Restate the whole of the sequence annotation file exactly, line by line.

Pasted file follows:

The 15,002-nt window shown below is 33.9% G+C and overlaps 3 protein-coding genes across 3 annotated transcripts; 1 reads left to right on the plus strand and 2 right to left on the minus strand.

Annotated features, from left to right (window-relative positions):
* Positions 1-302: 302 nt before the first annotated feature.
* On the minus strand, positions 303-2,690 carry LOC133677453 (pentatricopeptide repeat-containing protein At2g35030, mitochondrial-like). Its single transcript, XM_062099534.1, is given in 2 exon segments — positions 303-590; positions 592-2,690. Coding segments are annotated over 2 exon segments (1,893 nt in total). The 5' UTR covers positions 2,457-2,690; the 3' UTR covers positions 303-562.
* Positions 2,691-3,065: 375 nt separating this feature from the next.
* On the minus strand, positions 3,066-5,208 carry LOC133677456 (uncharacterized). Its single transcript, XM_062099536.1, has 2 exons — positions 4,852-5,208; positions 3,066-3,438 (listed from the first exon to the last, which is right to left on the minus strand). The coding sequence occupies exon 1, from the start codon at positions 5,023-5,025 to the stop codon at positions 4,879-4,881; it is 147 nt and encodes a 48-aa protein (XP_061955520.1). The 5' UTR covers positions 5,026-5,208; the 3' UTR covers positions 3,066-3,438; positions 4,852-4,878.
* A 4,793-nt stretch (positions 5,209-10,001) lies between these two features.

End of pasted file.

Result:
The 15,002-nt window shown below is 33.9% G+C and overlaps 3 protein-coding genes across 3 annotated transcripts; 1 reads left to right on the plus strand and 2 right to left on the minus strand.

Annotated features, from left to right (window-relative positions):
* Positions 1-302: 302 nt before the first annotated feature.
* On the minus strand, positions 303-2,690 carry LOC133677453 (pentatricopeptide repeat-containing protein At2g35030, mitochondrial-like). Its single transcript, XM_062099534.1, is given in 2 exon segments — positions 303-590; positions 592-2,690. Coding segments are annotated over 2 exon segments (1,893 nt in total). The 5' UTR covers positions 2,457-2,690; the 3' UTR covers positions 303-562.
* Positions 2,691-3,065: 375 nt separating this feature from the next.
* On the minus strand, positions 3,066-5,208 carry LOC133677456 (uncharacterized). Its single transcript, XM_062099536.1, has 2 exons — positions 4,852-5,208; positions 3,066-3,438 (listed from the first exon to the last, which is right to left on the minus strand). The coding sequence occupies exon 1, from the start codon at positions 5,023-5,025 to the stop codon at positions 4,879-4,881; it is 147 nt and encodes a 48-aa protein (XP_061955520.1). The 5' UTR covers positions 5,026-5,208; the 3' UTR covers positions 3,066-3,438; positions 4,852-4,878.
* A 4,793-nt stretch (positions 5,209-10,001) lies between these two features.